2018, a year full of roller-coaster ride with significant volatility across the Equities world. India was not an exception. Though faring better than global economies, Indian Stock Index, NIFTY50, ended up 3.6% up from 2017 end! Ended UP, Yes. That was a good take away for Indian Equities. Only Brazil, in emerging and developed economies, was higher.
A roller coaster ride that defied black swan event multiple times. The year ended up with multiple +/-2% jumps on a national Index
The article will provide a review to Indian Equity market over the course of 2018. The major events that rocked and shocked at a macro and micro levels. The first in the series of the articles will summarise major economic and political events that drove the Indian markets. Subsequently, the next piece will provide a more inner look at Sector specific information and then detailing down to certain individual securities.
Put your seat belts on!
What a Ride!
From volatility in Crude to US-China Trade Tension. From US Tax Cuts to US-North Korea “Peace Summit”. Global macro factors were reeling across the world. At the home turf, with General Assembly elections in sight and major state elections finishing up, the market turbulence took everyone with a surprise. India ended the year 2018 at a positive note, but not to forget the sudden rise and drop in volatility across the board. Months of calmness followed by months of greater uncertainty. Year 2018 was a full package!
Indian Volatility Index (INDIAVIX) had a volatile year in itself. Yes, the volatility of the volatility index was high (confusing, eh?). INR showed a significant correlation to Crude prices over the course of year when Oil rumbled and tumbled! Unfolded scams, major political events, “Questioned” independence of Central bank, this year was full of all!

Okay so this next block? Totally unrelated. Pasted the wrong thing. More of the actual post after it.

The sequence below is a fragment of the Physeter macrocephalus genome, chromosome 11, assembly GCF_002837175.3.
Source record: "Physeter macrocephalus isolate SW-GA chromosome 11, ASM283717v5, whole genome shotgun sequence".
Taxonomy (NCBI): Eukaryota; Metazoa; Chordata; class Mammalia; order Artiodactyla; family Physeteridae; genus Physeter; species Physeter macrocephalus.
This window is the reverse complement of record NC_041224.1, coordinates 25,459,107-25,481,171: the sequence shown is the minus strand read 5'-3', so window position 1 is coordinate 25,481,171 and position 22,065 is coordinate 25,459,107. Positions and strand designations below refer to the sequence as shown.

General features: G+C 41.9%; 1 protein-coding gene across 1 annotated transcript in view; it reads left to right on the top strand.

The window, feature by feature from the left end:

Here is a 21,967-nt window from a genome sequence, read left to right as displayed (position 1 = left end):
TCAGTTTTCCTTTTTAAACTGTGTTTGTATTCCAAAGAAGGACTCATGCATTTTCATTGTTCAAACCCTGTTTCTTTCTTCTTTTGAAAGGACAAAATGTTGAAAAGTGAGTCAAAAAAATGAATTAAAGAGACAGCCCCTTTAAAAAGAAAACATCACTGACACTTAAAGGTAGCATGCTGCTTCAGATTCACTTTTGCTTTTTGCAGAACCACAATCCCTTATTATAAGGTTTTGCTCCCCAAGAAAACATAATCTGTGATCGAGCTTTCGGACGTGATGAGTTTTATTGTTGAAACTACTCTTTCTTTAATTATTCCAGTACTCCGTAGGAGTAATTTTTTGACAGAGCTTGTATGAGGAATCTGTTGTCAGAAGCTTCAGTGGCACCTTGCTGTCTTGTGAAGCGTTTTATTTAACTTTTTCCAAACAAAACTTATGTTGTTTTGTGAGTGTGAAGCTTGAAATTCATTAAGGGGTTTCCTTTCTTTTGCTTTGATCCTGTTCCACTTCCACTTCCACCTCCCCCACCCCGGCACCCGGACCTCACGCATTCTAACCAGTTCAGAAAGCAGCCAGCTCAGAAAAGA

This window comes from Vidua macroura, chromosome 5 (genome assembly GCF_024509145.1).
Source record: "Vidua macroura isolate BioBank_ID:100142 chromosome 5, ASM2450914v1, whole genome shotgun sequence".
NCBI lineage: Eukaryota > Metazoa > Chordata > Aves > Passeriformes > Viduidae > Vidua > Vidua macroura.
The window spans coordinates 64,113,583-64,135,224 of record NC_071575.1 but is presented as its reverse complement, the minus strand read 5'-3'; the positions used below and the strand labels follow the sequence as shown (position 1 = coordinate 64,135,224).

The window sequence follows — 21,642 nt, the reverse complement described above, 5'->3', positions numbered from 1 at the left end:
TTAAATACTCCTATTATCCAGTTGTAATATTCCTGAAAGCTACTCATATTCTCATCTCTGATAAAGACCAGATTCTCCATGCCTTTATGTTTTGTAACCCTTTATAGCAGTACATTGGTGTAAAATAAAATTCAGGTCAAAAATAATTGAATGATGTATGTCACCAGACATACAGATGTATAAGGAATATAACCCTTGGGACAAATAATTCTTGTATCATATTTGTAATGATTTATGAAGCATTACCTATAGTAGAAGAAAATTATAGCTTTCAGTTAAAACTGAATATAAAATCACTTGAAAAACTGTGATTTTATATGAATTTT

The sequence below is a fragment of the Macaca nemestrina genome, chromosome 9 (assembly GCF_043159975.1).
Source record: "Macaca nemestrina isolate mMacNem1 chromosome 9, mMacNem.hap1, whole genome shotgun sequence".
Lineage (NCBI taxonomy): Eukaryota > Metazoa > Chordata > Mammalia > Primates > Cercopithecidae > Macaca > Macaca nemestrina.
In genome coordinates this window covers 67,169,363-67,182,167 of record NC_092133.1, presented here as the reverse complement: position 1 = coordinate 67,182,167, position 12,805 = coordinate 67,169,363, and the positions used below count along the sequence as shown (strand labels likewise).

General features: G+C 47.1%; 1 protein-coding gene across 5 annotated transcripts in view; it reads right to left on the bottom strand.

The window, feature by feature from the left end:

Let’s rewind to 2018 and relive the moments.
Jan 2018. India started the year on a bullish note, with Nifty up by over 5% in the month. A decent start to the year I would say. But all was just a pump up for the month of February.
Feb 2018 saw the worst month in years globally, and India wasn’t far behind. Some would argue that Short Volatility products, betting on overall Volatility to go down, played a significant role in the crash. Others would say the rising inflationary threats looming on US economy contributed to global selloff. If that wasn’t enough, Government of India rose the projected fiscal deficit target for 2018 from 3.2% to 3.5% of GDP.
On the other hand, one of India’s largest state lenders (Punjab National Bank) became a victim of a 2 Billion USD scam, and it lost more than 40% of its market capitalisation in a matter of few days! All the factors combined together made Nifty to finish down and it ended up where it started in 2018.
Mar 2018 was a subdued month with volatility trying to get back to its normal range. Market sentiments were still looming on heated up economy and Nifty further continued its falling streak by going 3.3% down.
Apr 2018. Again a month of no major activity. However, the US - China Trade tensions started to take the next step. China started retaliating by imposing Trade tariffs on various products imported from US. For which, US further retaliated and this continued for a while! Sort of a “Cold War” of the next generation was in the offing. Although, it didn’t have much direct impact on Indian markets, but it helped boost India’s exports to China to some extent. With RBI keeping its repo rate unchanged at 6% in its bi-monthly Monetary Policy Committee (MPC), Nifty ended up in green for the month, up by 5.5%
May 2018 and Jun 2018 were both months of subdued returns, ending marginally on the positive side. The historic Trump-Kim Peace summit in Singapore was the highlight with being a historical event in itself, being the first ever talks between the leaders of United States and North Korea. With various talks at US-China Trade front, and Trump-Kim “Peace Summit”, global markets were rather calm, with volatility dropping down to its lowest levels.